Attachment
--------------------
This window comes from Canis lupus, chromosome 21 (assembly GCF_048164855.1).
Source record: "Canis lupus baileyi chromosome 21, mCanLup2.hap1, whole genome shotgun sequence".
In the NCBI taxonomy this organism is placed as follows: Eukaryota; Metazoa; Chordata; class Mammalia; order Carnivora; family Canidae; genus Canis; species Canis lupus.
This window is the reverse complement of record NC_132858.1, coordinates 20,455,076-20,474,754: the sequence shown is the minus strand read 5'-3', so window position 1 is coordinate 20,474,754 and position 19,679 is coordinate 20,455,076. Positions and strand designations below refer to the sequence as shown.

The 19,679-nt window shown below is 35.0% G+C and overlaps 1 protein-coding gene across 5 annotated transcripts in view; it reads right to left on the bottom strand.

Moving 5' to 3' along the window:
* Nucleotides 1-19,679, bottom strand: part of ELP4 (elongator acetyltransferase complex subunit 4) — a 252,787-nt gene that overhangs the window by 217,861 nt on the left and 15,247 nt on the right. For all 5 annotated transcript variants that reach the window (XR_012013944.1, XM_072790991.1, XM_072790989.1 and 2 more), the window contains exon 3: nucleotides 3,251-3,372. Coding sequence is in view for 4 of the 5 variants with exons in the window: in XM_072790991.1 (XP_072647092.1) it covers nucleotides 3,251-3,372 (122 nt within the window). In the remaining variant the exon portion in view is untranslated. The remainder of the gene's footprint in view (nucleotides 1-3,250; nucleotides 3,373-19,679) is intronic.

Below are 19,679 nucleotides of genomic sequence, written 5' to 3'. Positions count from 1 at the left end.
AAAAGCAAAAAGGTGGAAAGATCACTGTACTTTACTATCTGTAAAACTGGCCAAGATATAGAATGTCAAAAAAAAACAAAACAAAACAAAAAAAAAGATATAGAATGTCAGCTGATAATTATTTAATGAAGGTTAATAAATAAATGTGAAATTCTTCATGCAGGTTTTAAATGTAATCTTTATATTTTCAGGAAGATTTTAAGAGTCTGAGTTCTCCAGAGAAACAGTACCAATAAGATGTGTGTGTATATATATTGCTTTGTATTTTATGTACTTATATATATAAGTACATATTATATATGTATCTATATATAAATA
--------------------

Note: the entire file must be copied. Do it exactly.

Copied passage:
This window comes from Canis lupus, chromosome 21 (assembly GCF_048164855.1).
Source record: "Canis lupus baileyi chromosome 21, mCanLup2.hap1, whole genome shotgun sequence".
In the NCBI taxonomy this organism is placed as follows: Eukaryota; Metazoa; Chordata; class Mammalia; order Carnivora; family Canidae; genus Canis; species Canis lupus.
This window is the reverse complement of record NC_132858.1, coordinates 20,455,076-20,474,754: the sequence shown is the minus strand read 5'-3', so window position 1 is coordinate 20,474,754 and position 19,679 is coordinate 20,455,076. Positions and strand designations below refer to the sequence as shown.

The 19,679-nt window shown below is 35.0% G+C and overlaps 1 protein-coding gene across 5 annotated transcripts in view; it reads right to left on the bottom strand.

Moving 5' to 3' along the window:
* Nucleotides 1-19,679, bottom strand: part of ELP4 (elongator acetyltransferase complex subunit 4) — a 252,787-nt gene that overhangs the window by 217,861 nt on the left and 15,247 nt on the right. For all 5 annotated transcript variants that reach the window (XR_012013944.1, XM_072790991.1, XM_072790989.1 and 2 more), the window contains exon 3: nucleotides 3,251-3,372. Coding sequence is in view for 4 of the 5 variants with exons in the window: in XM_072790991.1 (XP_072647092.1) it covers nucleotides 3,251-3,372 (122 nt within the window). In the remaining variant the exon portion in view is untranslated. The remainder of the gene's footprint in view (nucleotides 1-3,250; nucleotides 3,373-19,679) is intronic.

Below are 19,679 nucleotides of genomic sequence, written 5' to 3'. Positions count from 1 at the left end.
AAAAGCAAAAAGGTGGAAAGATCACTGTACTTTACTATCTGTAAAACTGGCCAAGATATAGAATGTCAAAAAAAAACAAAACAAAACAAAAAAAAAGATATAGAATGTCAGCTGATAATTATTTAATGAAGGTTAATAAATAAATGTGAAATTCTTCATGCAGGTTTTAAATGTAATCTTTATATTTTCAGGAAGATTTTAAGAGTCTGAGTTCTCCAGAGAAACAGTACCAATAAGATGTGTGTGTATATATATTGCTTTGTATTTTATGTACTTATATATATAAGTACATATTATATATGTATCTATATATAAATA